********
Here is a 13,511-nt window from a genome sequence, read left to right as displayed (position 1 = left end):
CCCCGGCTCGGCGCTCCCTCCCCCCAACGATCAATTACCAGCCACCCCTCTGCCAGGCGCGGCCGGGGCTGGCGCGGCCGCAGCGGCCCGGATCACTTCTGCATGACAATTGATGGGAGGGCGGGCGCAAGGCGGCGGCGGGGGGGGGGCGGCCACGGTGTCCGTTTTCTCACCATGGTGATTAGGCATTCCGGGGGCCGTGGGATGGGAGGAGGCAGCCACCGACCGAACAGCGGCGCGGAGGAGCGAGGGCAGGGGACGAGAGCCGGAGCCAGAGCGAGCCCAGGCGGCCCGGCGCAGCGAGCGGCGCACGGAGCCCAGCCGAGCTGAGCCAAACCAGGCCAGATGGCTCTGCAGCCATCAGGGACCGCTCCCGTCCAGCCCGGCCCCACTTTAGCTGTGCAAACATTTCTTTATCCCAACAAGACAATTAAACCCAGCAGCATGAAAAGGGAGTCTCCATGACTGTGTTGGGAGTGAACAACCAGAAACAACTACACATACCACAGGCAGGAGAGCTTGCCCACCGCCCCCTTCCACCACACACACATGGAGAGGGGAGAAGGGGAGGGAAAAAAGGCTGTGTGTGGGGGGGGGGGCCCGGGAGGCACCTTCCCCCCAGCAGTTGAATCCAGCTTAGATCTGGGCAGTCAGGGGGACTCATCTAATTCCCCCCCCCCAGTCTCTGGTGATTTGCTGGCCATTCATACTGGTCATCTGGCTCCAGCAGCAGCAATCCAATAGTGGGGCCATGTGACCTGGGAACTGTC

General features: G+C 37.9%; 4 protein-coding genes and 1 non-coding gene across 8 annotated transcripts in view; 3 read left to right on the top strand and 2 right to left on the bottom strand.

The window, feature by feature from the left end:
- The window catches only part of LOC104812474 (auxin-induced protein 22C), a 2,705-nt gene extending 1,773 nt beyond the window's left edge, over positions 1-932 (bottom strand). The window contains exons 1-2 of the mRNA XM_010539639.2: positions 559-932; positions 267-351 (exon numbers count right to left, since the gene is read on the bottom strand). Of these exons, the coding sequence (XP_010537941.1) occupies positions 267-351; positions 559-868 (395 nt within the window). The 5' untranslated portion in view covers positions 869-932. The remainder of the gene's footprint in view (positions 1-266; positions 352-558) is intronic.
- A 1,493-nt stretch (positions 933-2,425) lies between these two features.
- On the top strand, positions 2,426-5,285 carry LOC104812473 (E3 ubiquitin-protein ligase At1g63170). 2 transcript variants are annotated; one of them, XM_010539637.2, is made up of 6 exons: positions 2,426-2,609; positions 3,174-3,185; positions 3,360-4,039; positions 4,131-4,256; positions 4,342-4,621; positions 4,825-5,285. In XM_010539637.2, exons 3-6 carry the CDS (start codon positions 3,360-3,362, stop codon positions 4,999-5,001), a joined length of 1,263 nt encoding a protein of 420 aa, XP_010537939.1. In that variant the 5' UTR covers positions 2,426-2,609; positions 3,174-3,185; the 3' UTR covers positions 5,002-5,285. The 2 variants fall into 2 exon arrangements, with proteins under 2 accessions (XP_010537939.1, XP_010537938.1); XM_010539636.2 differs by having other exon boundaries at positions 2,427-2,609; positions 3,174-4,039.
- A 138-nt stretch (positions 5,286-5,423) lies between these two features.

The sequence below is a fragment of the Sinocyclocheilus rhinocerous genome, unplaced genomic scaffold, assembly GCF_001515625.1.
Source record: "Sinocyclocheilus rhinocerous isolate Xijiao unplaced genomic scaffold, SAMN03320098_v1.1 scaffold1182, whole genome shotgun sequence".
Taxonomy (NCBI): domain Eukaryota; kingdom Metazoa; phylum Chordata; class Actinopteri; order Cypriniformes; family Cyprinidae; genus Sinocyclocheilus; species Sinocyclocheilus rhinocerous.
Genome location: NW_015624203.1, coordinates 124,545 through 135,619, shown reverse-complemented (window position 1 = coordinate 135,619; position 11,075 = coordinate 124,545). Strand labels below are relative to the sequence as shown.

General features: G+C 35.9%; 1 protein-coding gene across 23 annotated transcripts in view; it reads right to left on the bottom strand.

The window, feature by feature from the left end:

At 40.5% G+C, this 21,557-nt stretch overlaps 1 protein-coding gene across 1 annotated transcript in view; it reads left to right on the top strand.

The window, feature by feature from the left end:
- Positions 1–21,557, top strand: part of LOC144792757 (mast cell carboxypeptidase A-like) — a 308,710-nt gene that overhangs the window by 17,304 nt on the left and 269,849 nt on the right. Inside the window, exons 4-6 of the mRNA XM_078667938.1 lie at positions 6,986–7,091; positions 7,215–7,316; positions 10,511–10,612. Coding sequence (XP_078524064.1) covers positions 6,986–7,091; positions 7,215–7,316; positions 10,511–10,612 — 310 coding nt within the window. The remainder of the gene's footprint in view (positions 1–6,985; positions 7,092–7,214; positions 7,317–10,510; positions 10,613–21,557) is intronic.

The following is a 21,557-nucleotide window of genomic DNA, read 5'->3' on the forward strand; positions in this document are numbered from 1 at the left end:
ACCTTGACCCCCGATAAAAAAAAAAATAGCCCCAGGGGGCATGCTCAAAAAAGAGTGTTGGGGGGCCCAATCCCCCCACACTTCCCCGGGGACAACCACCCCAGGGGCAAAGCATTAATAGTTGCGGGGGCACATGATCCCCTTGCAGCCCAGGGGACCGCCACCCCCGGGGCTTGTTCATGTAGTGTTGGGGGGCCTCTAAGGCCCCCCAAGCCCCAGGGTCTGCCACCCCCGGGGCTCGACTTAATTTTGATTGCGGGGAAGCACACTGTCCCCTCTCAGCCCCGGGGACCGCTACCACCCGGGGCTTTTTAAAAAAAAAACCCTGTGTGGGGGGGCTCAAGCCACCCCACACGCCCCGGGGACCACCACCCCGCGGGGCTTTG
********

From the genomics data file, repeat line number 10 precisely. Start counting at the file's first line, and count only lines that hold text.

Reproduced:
Source record: "Sinocyclocheilus rhinocerous isolate Xijiao unplaced genomic scaffold, SAMN03320098_v1.1 scaffold1182, whole genome shotgun sequence".